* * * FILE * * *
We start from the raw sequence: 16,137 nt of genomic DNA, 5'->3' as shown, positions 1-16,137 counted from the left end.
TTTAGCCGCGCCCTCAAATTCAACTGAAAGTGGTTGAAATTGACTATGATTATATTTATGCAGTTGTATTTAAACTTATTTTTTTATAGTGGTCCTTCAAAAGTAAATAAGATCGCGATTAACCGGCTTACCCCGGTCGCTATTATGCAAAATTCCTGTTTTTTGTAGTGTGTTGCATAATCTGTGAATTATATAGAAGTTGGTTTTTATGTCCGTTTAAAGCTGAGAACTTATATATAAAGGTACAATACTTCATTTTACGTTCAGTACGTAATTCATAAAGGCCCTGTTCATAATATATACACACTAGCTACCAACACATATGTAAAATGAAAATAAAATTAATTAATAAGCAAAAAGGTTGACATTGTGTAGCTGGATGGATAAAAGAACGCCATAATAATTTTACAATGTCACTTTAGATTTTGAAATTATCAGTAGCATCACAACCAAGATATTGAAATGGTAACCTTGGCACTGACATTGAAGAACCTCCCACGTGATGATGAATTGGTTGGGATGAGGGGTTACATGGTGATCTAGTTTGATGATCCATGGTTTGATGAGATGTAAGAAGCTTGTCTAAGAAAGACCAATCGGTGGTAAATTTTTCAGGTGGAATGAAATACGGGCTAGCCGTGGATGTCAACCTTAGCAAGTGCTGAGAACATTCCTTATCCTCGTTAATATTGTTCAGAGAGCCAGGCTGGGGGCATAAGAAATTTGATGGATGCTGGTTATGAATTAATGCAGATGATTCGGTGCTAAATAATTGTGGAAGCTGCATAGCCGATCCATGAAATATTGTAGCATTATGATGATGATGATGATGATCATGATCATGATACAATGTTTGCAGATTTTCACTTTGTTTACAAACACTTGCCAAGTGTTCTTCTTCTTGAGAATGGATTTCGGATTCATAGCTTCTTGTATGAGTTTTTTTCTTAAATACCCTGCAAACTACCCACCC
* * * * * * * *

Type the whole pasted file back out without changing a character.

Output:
We start from the raw sequence: 16,137 nt of genomic DNA, 5'->3' as shown, positions 1-16,137 counted from the left end.
TTTAGCCGCGCCCTCAAATTCAACTGAAAGTGGTTGAAATTGACTATGATTATATTTATGCAGTTGTATTTAAACTTATTTTTTTATAGTGGTCCTTCAAAAGTAAATAAGATCGCGATTAACCGGCTTACCCCGGTCGCTATTATGCAAAATTCCTGTTTTTTGTAGTGTGTTGCATAATCTGTGAATTATATAGAAGTTGGTTTTTATGTCCGTTTAAAGCTGAGAACTTATATATAAAGGTACAATACTTCATTTTACGTTCAGTACGTAATTCATAAAGGCCCTGTTCATAATATATACACACTAGCTACCAACACATATGTAAAATGAAAATAAAATTAATTAATAAGCAAAAAGGTTGACATTGTGTAGCTGGATGGATAAAAGAACGCCATAATAATTTTACAATGTCACTTTAGATTTTGAAATTATCAGTAGCATCACAACCAAGATATTGAAATGGTAACCTTGGCACTGACATTGAAGAACCTCCCACGTGATGATGAATTGGTTGGGATGAGGGGTTACATGGTGATCTAGTTTGATGATCCATGGTTTGATGAGATGTAAGAAGCTTGTCTAAGAAAGACCAATCGGTGGTAAATTTTTCAGGTGGAATGAAATACGGGCTAGCCGTGGATGTCAACCTTAGCAAGTGCTGAGAACATTCCTTATCCTCGTTAATATTGTTCAGAGAGCCAGGCTGGGGGCATAAGAAATTTGATGGATGCTGGTTATGAATTAATGCAGATGATTCGGTGCTAAATAATTGTGGAAGCTGCATAGCCGATCCATGAAATATTGTAGCATTATGATGATGATGATGATGATCATGATCATGATACAATGTTTGCAGATTTTCACTTTGTTTACAAACACTTGCCAAGTGTTCTTCTTCTTGAGAATGGATTTCGGATTCATAGCTTCTTGTATGAGTTTTTTTCTTAAATACCCTGCAAACTACCCACCC